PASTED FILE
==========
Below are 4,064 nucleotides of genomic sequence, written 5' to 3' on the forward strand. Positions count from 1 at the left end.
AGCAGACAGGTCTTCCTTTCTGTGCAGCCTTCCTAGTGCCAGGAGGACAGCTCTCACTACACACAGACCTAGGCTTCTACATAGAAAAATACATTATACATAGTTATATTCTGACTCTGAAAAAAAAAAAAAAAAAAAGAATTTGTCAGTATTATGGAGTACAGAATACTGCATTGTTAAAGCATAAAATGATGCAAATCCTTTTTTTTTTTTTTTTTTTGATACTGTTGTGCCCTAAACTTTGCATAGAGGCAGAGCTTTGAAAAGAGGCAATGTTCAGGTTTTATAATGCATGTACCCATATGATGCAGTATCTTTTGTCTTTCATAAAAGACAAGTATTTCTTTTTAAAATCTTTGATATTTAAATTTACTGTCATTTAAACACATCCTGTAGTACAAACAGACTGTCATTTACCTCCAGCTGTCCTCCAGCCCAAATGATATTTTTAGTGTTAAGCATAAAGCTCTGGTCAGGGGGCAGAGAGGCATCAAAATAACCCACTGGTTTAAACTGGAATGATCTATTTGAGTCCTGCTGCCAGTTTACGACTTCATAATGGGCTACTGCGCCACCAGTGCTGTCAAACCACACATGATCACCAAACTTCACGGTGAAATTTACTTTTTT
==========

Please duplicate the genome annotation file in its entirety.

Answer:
Below are 4,064 nucleotides of genomic sequence, written 5' to 3' on the forward strand. Positions count from 1 at the left end.
AGCAGACAGGTCTTCCTTTCTGTGCAGCCTTCCTAGTGCCAGGAGGACAGCTCTCACTACACACAGACCTAGGCTTCTACATAGAAAAATACATTATACATAGTTATATTCTGACTCTGAAAAAAAAAAAAAAAAAAAGAATTTGTCAGTATTATGGAGTACAGAATACTGCATTGTTAAAGCATAAAATGATGCAAATCCTTTTTTTTTTTTTTTTTTTGATACTGTTGTGCCCTAAACTTTGCATAGAGGCAGAGCTTTGAAAAGAGGCAATGTTCAGGTTTTATAATGCATGTACCCATATGATGCAGTATCTTTTGTCTTTCATAAAAGACAAGTATTTCTTTTTAAAATCTTTGATATTTAAATTTACTGTCATTTAAACACATCCTGTAGTACAAACAGACTGTCATTTACCTCCAGCTGTCCTCCAGCCCAAATGATATTTTTAGTGTTAAGCATAAAGCTCTGGTCAGGGGGCAGAGAGGCATCAAAATAACCCACTGGTTTAAACTGGAATGATCTATTTGAGTCCTGCTGCCAGTTTACGACTTCATAATGGGCTACTGCGCCACCAGTGCTGTCAAACCACACATGATCACCAAACTTCACGGTGAAATTTACTTTTTT